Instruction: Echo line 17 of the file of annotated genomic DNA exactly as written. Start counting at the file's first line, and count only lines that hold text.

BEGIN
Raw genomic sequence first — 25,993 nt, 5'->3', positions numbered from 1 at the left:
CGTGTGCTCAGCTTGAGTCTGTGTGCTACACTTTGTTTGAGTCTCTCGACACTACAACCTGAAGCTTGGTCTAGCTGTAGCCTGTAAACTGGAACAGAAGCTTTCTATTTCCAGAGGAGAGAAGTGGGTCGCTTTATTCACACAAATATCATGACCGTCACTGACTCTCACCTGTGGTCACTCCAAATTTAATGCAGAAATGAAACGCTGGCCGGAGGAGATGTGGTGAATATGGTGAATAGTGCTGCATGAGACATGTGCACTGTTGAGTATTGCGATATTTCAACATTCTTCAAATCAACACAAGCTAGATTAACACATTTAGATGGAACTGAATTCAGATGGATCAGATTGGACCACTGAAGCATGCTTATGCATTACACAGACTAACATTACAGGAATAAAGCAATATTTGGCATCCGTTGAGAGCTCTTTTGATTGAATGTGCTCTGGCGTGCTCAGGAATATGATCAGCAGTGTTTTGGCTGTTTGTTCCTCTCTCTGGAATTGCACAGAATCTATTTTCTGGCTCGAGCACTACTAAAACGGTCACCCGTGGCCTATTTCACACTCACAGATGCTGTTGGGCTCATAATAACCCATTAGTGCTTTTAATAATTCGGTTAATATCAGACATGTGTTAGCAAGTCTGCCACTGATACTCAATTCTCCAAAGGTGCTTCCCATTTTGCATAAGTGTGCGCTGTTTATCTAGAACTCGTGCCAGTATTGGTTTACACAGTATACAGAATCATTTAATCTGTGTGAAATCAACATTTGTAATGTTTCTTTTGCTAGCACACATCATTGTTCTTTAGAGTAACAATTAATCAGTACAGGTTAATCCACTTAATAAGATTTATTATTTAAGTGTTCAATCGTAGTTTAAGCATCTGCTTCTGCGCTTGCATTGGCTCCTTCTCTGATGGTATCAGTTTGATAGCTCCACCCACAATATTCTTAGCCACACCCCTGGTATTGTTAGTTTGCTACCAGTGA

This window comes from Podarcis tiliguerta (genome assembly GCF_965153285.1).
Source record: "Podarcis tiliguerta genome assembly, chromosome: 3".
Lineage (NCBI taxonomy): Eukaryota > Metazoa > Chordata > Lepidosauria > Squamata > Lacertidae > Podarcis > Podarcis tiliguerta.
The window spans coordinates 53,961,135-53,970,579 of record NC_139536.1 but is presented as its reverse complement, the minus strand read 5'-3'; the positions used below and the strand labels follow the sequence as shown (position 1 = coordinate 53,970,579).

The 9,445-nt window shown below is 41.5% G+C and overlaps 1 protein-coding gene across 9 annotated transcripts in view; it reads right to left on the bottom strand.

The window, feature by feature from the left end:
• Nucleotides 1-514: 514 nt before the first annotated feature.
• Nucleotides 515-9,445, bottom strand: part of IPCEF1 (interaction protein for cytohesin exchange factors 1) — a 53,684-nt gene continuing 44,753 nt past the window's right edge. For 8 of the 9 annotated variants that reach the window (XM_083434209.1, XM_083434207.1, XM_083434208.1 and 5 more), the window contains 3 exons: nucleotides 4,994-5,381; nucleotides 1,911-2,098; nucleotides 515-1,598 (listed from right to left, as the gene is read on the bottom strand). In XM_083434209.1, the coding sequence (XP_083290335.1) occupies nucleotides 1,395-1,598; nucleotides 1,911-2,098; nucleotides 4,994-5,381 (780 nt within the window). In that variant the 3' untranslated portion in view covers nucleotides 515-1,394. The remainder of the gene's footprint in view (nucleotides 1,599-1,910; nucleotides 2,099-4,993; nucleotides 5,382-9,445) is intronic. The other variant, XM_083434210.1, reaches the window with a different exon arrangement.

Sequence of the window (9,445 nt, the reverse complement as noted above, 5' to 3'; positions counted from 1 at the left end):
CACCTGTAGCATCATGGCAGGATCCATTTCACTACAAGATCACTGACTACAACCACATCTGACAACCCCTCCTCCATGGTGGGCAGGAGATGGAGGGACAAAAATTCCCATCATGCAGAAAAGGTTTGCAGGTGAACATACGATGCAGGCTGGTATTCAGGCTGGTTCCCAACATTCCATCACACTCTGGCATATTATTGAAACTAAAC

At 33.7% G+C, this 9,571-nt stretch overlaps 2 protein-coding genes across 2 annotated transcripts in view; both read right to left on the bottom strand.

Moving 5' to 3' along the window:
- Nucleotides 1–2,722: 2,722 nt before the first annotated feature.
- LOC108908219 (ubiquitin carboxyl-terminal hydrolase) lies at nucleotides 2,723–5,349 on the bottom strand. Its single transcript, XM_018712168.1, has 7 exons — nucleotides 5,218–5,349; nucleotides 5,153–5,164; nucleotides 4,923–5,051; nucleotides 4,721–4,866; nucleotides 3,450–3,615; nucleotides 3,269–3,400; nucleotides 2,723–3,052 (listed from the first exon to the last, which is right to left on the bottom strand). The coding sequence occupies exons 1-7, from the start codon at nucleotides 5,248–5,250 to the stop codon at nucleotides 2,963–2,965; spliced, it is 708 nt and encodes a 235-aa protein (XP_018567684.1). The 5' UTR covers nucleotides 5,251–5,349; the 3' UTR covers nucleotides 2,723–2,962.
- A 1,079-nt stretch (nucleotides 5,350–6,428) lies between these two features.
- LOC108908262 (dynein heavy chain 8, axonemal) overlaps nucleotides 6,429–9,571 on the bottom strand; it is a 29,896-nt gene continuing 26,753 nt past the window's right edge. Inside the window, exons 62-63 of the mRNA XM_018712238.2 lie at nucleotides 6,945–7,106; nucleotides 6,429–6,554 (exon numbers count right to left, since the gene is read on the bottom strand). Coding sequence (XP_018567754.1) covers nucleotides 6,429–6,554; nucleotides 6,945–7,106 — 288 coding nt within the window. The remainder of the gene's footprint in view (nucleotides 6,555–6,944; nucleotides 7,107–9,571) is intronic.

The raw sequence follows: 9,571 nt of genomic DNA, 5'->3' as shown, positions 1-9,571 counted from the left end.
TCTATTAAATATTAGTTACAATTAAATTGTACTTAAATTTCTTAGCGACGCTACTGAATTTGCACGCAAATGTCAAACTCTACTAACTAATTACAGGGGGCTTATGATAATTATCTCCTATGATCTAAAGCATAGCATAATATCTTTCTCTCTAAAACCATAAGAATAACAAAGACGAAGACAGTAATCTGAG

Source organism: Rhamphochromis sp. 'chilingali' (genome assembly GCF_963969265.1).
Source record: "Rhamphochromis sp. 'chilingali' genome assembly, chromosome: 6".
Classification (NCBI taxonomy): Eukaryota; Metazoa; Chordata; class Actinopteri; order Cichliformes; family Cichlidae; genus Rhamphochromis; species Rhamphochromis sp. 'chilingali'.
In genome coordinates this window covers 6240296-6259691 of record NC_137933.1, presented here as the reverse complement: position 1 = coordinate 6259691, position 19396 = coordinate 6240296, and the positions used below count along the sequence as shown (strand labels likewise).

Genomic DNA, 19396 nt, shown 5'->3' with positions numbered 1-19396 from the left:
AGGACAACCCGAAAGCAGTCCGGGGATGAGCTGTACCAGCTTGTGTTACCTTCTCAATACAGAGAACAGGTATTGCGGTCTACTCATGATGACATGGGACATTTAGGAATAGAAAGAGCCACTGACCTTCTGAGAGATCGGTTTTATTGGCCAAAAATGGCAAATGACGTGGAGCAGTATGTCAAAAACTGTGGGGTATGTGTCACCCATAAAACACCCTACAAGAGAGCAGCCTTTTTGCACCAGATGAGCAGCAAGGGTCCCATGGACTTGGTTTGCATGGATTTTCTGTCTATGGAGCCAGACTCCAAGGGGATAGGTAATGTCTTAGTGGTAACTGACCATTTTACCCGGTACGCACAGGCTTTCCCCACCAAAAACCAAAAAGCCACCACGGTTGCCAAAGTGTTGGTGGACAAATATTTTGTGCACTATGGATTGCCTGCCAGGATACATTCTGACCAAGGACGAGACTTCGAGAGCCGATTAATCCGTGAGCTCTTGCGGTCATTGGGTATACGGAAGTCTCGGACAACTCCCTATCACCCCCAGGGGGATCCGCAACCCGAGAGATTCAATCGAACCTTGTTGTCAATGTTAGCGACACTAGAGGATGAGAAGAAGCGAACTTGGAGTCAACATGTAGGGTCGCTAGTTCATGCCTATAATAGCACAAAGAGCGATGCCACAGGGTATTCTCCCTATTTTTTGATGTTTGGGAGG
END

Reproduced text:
- A 1,079-nt stretch (nucleotides 5,350–6,428) lies between these two features.